It is too bad for former Illinois Governor Rod Blagojevich that he engaged with the likes of Jesse Jackson, Jr. It was a trifling that cost him his freedom.

On Dec. 7, the day the Japanese attacked Pearl Harbor, President Franklin D. Roosevelt to proclaimed that day to be one that would live in infamy. It certainly will for Blago, because that was the day he was sentenced to 14 years in prison. 

Was that a fair sentence when compared to his predecessor George Ryan who was sentenced only to 6 1/2 years?

In my mind, it wasn't but then I make my assessment based strictly on the character of the man rather than strict legal terms.

I took this picture of Blagojevich during happier times--on a campaign stop in Joliet while running for re-election. I wasn't enamored with him for his stance on the Peotone Airport. While he served as governor, he gave the airport plenty of positive lip service, but never really followed through. That was probably because there was nothing in it for him. 

Blago also taught us that size does matter when it references ego. Other than that, his tenure in the state house, or his Chicago house, from which he did most of the state's business, was not as upsetting to me as some of his predecessors--cold-blooded oportunitsts. I found Blago to be more of the warm-blooded variety. Even though he often put himself first, he did try to help others as well. 

I would not say he was a bad governor, as Illinois governors go.

Had it not been for that vacant Senate seat issue, would the state have even had a case against Blago? 

To me, and I admit some partiality in my opinion, Jackson is the one that should be taken to task. I hope the Senate Ethics committee looks deeply into their investigation of Jackson. His ethics are indeed in question, at least in my mind.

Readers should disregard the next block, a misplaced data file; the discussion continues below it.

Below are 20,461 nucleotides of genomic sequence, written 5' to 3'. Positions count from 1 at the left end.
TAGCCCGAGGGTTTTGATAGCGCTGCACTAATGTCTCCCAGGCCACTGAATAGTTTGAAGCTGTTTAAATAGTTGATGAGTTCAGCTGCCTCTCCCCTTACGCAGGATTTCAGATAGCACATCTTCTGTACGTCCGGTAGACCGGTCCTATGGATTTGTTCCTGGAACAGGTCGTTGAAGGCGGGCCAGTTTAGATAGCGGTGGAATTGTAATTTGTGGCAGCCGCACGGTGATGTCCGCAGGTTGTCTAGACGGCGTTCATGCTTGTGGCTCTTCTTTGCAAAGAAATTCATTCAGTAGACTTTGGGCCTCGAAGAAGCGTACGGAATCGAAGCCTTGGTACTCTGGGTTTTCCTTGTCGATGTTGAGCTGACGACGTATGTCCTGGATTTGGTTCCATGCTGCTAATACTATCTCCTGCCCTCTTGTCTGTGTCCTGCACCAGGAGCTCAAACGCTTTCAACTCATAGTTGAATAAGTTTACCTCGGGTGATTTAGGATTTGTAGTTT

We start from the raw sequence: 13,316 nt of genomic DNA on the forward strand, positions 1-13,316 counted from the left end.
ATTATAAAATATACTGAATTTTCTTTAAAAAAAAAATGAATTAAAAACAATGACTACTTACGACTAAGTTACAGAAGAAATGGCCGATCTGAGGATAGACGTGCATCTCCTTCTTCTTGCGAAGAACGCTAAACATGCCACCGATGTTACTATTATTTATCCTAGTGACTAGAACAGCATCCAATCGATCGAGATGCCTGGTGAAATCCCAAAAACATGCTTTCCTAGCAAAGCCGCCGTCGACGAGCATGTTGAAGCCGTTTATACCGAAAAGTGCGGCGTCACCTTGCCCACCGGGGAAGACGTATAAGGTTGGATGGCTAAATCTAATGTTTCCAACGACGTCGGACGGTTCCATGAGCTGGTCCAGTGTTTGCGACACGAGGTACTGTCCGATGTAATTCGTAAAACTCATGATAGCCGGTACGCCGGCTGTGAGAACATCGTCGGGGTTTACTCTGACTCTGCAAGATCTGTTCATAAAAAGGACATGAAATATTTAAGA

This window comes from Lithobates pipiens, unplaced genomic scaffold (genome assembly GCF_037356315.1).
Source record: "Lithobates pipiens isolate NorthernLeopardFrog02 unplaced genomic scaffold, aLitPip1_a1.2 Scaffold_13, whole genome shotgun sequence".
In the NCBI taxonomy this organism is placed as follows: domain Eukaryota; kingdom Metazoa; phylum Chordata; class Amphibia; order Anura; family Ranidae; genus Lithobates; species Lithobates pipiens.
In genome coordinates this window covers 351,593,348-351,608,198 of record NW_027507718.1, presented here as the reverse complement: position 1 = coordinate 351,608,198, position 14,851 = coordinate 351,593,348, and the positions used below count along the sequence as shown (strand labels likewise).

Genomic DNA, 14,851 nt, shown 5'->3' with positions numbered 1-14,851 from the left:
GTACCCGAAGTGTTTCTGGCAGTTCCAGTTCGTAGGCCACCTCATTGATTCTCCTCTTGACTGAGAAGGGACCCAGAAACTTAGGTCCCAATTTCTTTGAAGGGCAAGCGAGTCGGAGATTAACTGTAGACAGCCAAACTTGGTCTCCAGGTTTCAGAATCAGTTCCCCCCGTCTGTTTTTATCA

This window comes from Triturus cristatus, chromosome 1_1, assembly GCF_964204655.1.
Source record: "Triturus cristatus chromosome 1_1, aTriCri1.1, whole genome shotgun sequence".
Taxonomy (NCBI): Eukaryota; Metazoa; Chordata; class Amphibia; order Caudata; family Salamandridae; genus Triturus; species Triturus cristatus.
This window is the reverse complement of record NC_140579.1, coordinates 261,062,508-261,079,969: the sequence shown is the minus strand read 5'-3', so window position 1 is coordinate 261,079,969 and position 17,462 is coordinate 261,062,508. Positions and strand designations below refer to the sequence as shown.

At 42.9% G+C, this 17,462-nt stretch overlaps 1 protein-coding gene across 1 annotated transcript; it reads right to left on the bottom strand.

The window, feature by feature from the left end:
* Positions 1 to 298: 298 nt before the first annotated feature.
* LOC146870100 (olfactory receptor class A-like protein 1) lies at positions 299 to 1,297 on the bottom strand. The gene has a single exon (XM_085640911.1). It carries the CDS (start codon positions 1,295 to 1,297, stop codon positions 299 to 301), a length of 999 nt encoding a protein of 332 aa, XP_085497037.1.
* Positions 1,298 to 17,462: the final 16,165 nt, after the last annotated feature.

I agree with a recent op-ed piece posted in several local newspapers about why the Senate Ethics committee should continue looking into Jackson's behavior. Congressman Jackson has had a pattern of immoral behavior This blog is quoted within it. 

Just before Blagojevich was sentenced, the House announced it would continue to investigate Jackson.

I can't speak to Jackson's other deeds in congress, but I know he has misrepresented the facts surrounding the potential of a regional airport at Peotone as well as the potential of utilizing the existing airport at Gary, Indiana. That has been my focus for the last twenty-five years. 

Jackson's latest action is in an attempt to gather support for the Peotone project far from ground zero where knowledge, and information is lacking. According to newspaper reports, Jackson is taking his pro-airport dog and pony show to Woodridge, a DuPage County community far from Peotone where so little is known or frankly cared about, that Jackson can get away with saying whatever he pleases without being challenged. He did just that recently in a visit to a village board meeting where he reiterated his fantasy that construction on a new airport could begin in six months. He fails to mention that the project has not yet been approved by the FAA, or that studies will preclude a decision for at least two years.

Jackson will never stop spewing misinformation to get what he wants. Perhaps, in this election year, it is time the people with ballots stop him instead.